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Best ever: A life of adventure and heroism
- Cliff Newell
- Lake Oswego Review - News
Lake Oswego's Delmar Calvert is a unique kind of warrior
When you call Delmar Calvert a hero, it makes him uncomfortable.
The 84-year-old Lake Oswego man frowns slightly and says, 'There are probably hundreds of people who don't get recognized who are the true heroes.'
But Calvert has two plaques covered with medals, and if you are persistent enough he will show them to you. Some of them are quite beautiful, and some of them represent the highest medals you can receive for military valor.
They include the Legion of Honor, the highest military decoration in France, and the Croix de Guerre, of which he is the youngest winner in history.
They represent an incredible story: Calvert's career serving in World War II in both the French Army and the U.S. Army, displaying great bravery in both defeat and victory.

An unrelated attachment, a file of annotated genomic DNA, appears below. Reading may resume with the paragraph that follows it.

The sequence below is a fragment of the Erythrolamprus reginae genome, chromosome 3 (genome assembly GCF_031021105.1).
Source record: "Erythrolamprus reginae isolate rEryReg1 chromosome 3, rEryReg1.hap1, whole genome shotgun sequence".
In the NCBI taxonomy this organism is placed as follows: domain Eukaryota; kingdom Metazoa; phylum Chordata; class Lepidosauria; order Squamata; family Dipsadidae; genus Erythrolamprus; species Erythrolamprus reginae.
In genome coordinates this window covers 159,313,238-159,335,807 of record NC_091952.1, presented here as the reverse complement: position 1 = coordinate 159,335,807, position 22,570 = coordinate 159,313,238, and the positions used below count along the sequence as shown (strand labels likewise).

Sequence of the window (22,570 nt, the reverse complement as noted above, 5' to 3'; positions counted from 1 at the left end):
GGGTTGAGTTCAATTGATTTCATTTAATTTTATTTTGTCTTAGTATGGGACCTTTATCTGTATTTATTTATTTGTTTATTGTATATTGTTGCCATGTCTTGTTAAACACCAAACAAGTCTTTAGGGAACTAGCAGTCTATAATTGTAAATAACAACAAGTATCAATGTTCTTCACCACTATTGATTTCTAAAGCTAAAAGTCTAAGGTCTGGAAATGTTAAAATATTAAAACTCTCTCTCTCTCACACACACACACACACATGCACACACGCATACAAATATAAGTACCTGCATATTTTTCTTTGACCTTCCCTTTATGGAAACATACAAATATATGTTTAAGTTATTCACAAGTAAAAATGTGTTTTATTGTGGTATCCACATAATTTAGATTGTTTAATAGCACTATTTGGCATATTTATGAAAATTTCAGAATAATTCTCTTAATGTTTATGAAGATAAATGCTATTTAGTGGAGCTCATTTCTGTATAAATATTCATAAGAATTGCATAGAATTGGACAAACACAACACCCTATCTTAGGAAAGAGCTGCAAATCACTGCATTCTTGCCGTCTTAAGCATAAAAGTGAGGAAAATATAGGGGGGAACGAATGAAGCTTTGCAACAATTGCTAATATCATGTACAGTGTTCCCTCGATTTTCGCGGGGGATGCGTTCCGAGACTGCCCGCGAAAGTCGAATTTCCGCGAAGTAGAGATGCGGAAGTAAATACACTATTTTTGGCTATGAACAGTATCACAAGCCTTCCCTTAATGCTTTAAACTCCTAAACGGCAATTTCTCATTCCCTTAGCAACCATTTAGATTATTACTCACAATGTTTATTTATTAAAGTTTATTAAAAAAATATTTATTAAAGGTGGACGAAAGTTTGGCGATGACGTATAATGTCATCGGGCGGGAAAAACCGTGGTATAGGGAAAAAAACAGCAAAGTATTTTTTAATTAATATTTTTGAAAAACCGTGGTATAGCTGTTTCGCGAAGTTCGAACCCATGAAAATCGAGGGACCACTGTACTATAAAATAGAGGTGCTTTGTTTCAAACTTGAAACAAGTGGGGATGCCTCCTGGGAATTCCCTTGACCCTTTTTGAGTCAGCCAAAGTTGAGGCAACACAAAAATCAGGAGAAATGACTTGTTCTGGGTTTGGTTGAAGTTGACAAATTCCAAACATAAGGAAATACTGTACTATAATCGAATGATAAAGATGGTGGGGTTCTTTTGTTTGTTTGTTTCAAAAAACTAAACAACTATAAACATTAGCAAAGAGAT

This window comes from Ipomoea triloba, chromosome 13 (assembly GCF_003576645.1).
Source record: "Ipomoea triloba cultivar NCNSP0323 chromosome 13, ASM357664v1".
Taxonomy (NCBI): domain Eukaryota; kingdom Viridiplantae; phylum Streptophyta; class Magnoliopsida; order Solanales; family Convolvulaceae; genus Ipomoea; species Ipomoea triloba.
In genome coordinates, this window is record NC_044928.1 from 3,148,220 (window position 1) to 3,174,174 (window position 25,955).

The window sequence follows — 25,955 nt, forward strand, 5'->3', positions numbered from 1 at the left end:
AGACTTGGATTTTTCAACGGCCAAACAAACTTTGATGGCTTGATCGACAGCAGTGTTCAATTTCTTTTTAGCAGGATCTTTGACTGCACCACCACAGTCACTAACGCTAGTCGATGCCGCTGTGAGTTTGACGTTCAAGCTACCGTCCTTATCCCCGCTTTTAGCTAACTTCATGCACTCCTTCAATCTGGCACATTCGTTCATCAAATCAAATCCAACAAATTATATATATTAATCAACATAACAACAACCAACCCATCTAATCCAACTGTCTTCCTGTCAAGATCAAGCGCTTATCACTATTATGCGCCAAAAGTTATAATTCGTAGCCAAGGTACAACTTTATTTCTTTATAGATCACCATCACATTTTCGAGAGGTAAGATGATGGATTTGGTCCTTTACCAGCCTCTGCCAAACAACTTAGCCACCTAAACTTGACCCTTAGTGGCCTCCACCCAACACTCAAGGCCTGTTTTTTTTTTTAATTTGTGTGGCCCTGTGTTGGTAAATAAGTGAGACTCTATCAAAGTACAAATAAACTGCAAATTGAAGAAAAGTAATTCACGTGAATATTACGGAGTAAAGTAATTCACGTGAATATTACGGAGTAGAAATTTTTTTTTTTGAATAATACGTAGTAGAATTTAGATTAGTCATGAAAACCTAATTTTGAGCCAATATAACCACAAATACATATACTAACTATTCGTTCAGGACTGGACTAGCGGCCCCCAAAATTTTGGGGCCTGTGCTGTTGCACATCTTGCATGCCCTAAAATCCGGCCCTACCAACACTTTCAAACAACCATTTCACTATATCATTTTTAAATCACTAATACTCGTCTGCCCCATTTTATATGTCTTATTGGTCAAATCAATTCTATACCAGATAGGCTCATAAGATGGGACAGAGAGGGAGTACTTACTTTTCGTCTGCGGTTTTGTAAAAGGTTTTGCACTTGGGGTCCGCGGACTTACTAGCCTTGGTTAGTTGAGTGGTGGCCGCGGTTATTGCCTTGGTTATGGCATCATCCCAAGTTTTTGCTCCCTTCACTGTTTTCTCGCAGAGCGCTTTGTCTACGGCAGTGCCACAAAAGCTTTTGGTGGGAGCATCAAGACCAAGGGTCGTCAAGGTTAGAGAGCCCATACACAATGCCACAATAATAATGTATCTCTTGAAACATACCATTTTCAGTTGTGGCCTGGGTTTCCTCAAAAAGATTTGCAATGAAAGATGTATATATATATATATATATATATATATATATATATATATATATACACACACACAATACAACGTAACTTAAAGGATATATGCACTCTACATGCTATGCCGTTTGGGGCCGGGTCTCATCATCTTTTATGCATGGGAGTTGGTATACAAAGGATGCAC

It all began when he and his older brother Charles watched the movie 'Beau Geste' in 1938. The brothers were so carried away by the heroics of Gary Cooper and company in this French Foreign Legion epic that they decided they wanted to join the French Foreign Legion. He was a mere 14 ½ years old.
'It was the beginning of all of my troubles,' Calvert wryly noted.
It was also the beginning of seven years of adventure, tragedy, remarkable humor, great danger, and, ultimately, triumph; a career that would make the swashbuckling in 'Beau Geste' look pale in comparison
Soon, Delmar and Charles found themselves at a French Foreign Legion recruiting office in Tunisia, where the doctor/recruiting officer said, 'Why don't you go back home, kid, and get a lollipop.'
Of course, the doctor had every intention of rejecting a boy barely into his teens, but he decided to make it official by submitting Calvert to a test he was sure he couldn't pass.